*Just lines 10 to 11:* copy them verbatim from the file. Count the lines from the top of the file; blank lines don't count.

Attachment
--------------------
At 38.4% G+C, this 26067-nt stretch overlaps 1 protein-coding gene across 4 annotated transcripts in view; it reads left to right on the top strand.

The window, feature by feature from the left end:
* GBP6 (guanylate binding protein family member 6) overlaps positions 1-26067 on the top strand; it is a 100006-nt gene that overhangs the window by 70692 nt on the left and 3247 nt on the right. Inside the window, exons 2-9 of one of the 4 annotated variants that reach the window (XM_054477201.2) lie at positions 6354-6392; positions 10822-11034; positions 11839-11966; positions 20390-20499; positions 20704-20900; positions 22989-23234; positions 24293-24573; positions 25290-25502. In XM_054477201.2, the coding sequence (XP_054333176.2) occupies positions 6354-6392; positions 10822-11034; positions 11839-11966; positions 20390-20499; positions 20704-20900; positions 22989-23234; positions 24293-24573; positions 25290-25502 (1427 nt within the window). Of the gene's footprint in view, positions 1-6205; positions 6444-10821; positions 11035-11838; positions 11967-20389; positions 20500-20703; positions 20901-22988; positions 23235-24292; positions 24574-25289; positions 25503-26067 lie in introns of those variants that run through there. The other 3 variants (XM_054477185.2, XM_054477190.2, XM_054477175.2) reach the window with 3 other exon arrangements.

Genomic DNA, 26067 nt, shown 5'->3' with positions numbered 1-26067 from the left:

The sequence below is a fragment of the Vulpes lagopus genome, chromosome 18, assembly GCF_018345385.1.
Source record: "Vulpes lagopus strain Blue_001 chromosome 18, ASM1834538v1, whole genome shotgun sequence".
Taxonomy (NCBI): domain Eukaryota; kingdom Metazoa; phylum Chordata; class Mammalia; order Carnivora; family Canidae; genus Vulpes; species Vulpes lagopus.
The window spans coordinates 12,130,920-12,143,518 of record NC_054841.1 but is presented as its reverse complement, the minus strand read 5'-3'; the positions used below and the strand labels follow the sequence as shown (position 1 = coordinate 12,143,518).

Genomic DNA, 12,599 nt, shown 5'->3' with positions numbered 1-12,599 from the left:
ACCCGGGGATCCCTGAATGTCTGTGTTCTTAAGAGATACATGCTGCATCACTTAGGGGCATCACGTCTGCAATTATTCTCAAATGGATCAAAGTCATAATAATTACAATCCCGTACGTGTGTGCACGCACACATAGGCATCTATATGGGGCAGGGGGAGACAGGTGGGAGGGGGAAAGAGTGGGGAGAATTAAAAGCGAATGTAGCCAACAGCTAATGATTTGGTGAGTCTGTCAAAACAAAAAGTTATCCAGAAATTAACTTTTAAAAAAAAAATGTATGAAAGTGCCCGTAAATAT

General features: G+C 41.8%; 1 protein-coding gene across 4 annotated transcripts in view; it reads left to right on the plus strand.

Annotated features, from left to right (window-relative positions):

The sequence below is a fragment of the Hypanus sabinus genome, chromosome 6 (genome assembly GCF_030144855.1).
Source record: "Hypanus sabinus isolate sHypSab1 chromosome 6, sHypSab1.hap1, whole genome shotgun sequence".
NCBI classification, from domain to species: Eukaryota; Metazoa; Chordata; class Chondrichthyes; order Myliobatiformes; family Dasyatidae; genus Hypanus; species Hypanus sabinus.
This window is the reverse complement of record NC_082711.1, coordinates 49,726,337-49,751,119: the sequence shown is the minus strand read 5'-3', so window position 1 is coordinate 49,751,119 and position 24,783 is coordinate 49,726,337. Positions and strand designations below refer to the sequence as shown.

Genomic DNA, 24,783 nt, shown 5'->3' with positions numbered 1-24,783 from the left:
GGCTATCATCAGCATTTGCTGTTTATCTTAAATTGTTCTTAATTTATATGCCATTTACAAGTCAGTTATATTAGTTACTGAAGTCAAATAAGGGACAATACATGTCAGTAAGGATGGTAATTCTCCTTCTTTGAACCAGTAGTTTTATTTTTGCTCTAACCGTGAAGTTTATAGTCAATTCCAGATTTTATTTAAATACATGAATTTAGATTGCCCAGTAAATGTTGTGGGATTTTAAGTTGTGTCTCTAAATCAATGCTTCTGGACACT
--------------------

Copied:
ACCCGGGGATCCCTGAATGTCTGTGTTCTTAAGAGATACATGCTGCATCACTTAGGGGCATCACGTCTGCAATTATTCTCAAATGGATCAAAGTCATAATAATTACAATCCCGTACGTGTGTGCACGCACACATAGGCATCTATATGGGGCAGGGGGAGACAGGTGGGAGGGGGAAAGAGTGGGGAGAATTAAAAGCGAATGTAGCCAACAGCTAATGATTTGGTGAGTCTGTCAAAACAAAAAGTTATCCAGAAATTAACTTTTAAAAAAAAAATGTATGAAAGTGCCCGTAAATAT

General features: G+C 41.8%; 1 protein-coding gene across 4 annotated transcripts in view; it reads left to right on the plus strand.